Foyle win: Vote rise sees Mark Durkan all emotional
The Foyle constituency win for Mark Durkan was predictable - but even the party could not have foreseen such a handsome increase in his vote.
The SDLP candidate polled 17,725 this time around, almost 1,000 up from the 2010 election.
Stepping up to the podium to make his acceptance speech, the former SDLP leader's voice betrayed his emotions.
The SDLP's jubilant mood was polar opposite to the despondent Sinn Fein, who must have felt crushed by the performance of Gearoid O hEara who polled 11,679, down from the 12,098 secured by Martina Anderson who represented the party in 2010.
The first boxes arrived at the count centre less than 15 minutes after the poll closed and it was just after 1.30am when the result was declared.
While the talk during the campaign was of 'kingmakers' and deals amongst various parties in Westminster, Mr Durkan, after thanking his campaign team, remained adamant he would not move from his stance of no deal.
"We will not do any deal that will prop up a Conservative Government or to support them in austerity budgets, unlike the DUP who supported parts of their austerity budgets," Mr Durkan said.
"We have said we will always use our seats on a vote by vote, seat by seat basis.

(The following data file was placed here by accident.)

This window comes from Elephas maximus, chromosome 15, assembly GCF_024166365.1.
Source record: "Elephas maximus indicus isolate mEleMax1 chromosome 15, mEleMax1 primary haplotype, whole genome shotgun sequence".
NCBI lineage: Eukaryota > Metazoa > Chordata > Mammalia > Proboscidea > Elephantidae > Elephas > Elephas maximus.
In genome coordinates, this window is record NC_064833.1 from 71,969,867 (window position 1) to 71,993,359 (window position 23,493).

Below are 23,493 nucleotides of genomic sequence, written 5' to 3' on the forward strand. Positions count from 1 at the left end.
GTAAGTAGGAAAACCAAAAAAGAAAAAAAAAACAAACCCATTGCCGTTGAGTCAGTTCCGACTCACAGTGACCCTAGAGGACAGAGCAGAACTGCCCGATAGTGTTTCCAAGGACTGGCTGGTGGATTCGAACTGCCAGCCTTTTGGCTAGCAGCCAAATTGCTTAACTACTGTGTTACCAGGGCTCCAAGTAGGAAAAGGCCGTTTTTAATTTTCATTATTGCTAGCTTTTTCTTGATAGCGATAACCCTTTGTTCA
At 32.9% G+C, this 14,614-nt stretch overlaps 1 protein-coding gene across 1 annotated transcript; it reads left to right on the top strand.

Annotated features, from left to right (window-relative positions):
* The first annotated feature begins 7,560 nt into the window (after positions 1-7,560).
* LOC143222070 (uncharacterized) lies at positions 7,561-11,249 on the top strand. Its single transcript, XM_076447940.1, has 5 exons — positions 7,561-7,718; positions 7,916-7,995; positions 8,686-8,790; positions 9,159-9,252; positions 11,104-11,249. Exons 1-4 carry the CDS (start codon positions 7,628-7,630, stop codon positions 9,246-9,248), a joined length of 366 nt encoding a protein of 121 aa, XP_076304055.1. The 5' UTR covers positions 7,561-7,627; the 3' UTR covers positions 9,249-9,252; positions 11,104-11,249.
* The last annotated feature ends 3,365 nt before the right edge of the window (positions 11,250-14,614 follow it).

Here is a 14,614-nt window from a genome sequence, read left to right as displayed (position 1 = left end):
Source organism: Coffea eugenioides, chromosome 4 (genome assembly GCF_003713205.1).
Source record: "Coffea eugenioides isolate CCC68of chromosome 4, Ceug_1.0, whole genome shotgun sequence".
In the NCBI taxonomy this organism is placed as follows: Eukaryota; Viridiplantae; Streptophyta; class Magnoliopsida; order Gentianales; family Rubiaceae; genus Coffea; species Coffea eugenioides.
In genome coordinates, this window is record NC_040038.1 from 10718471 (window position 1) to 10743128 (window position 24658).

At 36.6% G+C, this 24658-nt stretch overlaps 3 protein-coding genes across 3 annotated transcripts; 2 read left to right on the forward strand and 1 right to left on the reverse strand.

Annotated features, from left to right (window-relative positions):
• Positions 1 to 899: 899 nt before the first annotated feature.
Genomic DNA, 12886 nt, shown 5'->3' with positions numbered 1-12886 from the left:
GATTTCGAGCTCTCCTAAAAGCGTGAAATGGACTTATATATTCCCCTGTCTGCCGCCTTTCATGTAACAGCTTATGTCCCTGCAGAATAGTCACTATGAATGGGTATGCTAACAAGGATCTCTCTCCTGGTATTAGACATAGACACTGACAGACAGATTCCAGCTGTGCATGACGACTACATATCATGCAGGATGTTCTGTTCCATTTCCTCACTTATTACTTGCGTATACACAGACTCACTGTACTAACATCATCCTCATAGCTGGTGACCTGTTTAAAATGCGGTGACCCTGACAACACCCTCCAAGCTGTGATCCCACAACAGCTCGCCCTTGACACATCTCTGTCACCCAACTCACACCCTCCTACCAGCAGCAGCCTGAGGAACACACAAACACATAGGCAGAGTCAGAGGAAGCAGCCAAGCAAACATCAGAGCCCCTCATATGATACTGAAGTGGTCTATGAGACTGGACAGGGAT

"In relation to any issue we will not be tied, even to Labour."
What must have disappointed all of the candidates was the turnout which, at 53.58%, is the lowest since the constituency was formed in 1983 and a far cry from the heady days of the 1980s and 1990s elections when the turnout averaged around 70%.
Gary Middleton stepped in to replace Maurice Devenney for the DUP this time around and held up the party's share, even managing a small increase, going from 4,489 to 4,573.
Clearly delighted with his performance, Mr Middleton, who is also the DUP's representative in the Assembly for Foyle, said it was "not bad for a 24-year-old".
The Ulster Unionist Party saw its vote increase slightly, as did the Alliance Party, but neither Julie Kee for the UUP or David Hawthorn for Alliance made much of a dent on the overall tally.
Standing in the Westminster election in Foyle for the first time, Ukip's Kyle Thompson polled 832 votes and a first-time candidate for the Northern Ireland Conservatives, Hamish Badenoch, managed to impress just 132 voters enough for them to put their X against his name.
In the end the fear of disruption from dissident republicans that hung over the count for Foyle and East Londonderry - which also took place at Templemore Sports Complex - was unfounded.
PSNI inspector Terry McKenna said: "The bombs at the Probation Board office in Crawford Square and at the TA base in the Waterside, coupled with the attacks on members of Sinn Fein, was the dissident republicans' attempt to disrupt the election process and make people feel unsafe in the run-up to voting."